Section 8 of article VII of the Illinois Constitution of 1970 provides in part that "[t]ownships, school districts, special districts and units, designated by law as units of local government, which exercise limited governmental powers or powers in respect to limited governmental subjects shall have only powers granted by law." (Emphasis added.) (Ill. Const. 1970, art. VII, sec. 8.) The parties agree that commissions organized under division 136 of article 11 of the Code come within the purview of section 8 above. This constitutional provision continues in force for the described entities a doctrine known as "Dillon's Rule," which previously applied to all subdivisions of State government. The substance of that rule is that such entities have no inherent powers, but only those powers either expressly granted by the legislature or necessarily incident thereto. Chicago Real Estate Board v. City of Chicago (1967), 36 Ill.2d 530, 224 N.E.2d 793.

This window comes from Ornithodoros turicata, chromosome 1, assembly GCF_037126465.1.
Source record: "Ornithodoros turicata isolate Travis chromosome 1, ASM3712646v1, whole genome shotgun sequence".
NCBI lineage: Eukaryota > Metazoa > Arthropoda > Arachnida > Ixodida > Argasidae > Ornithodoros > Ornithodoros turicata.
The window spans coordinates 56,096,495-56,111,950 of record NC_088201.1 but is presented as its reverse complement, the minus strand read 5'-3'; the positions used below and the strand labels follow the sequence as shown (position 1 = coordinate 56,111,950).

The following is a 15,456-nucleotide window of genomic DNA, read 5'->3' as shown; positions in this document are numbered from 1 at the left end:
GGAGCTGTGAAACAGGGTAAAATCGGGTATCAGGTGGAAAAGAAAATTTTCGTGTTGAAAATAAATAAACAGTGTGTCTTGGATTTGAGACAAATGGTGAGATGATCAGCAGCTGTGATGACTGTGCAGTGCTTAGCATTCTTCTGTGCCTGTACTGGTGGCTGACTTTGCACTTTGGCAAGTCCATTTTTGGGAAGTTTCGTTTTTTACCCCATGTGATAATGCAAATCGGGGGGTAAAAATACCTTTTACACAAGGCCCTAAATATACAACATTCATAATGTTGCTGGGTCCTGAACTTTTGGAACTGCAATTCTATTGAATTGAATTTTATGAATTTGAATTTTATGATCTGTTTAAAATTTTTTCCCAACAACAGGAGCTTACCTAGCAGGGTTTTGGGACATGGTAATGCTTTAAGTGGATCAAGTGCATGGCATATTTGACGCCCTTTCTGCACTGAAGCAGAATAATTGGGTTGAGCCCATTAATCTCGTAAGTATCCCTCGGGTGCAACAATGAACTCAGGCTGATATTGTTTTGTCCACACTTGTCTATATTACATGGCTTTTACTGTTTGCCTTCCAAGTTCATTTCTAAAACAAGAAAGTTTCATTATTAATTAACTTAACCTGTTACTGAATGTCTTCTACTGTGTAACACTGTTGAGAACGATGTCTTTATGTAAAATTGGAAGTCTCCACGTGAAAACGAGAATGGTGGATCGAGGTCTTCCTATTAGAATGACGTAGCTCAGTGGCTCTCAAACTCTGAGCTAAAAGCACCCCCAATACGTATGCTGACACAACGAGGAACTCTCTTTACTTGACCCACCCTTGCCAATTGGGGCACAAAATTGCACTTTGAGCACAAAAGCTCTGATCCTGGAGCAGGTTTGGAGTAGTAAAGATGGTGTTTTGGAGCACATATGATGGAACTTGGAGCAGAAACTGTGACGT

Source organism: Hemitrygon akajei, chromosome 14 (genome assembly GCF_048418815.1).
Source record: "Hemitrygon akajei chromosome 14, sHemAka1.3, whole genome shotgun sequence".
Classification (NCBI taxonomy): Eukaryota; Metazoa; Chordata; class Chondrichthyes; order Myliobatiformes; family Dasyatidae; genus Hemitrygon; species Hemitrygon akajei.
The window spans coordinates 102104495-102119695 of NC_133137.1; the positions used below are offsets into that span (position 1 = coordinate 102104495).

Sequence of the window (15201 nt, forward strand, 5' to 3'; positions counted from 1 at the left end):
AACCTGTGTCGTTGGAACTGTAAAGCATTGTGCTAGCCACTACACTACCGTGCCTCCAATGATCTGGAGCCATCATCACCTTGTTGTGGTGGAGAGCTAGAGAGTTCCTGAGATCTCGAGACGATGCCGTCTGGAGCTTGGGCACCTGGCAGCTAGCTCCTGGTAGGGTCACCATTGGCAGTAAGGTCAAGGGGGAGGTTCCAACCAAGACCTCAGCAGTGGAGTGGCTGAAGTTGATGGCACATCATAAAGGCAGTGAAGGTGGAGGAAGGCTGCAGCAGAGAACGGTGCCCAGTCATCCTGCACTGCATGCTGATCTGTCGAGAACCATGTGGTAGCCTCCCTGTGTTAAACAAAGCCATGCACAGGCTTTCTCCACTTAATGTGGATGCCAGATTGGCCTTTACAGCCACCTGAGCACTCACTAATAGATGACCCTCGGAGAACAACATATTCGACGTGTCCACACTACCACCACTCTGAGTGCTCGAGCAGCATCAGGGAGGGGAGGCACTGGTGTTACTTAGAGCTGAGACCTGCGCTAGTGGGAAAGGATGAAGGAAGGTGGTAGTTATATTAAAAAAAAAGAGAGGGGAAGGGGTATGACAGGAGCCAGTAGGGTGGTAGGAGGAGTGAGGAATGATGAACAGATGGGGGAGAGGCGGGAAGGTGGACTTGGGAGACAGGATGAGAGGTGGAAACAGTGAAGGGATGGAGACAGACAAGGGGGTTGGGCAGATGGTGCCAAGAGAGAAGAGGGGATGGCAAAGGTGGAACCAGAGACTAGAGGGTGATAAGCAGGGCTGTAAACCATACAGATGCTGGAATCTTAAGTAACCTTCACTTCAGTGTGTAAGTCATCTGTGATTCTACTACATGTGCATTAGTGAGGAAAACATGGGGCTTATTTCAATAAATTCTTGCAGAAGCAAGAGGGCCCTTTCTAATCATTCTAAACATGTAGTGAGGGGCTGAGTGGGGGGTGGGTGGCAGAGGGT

Section 10(a) of article VII of the Illinois Constitution of 1970 created an exception to "Dillon's Rule" which is applicable to comformed under division 136. Section 10(a) states in part:

"Units of local government and school districts may contract or otherwise associate among themselves, with the State, with other states and their units of local government and school districts, and with the United States to obtain or share services and to exercise, combine, or transfer any power or function, in any manner not prohibited by law." (Emphasis added.) (Ill. Const. 1970, art. VII, sec. 10(a).)

Thus, a commission organized under division 136 can have not only the powers set forth by the legislature, but also any power of the municipalities which formed the district if those powers were transferred to it by the joint action of the municipalities. See Village of Sherman v. Village of Williamsville (1982), 106 Ill. App.3d 174, 435 N.E.2d 548.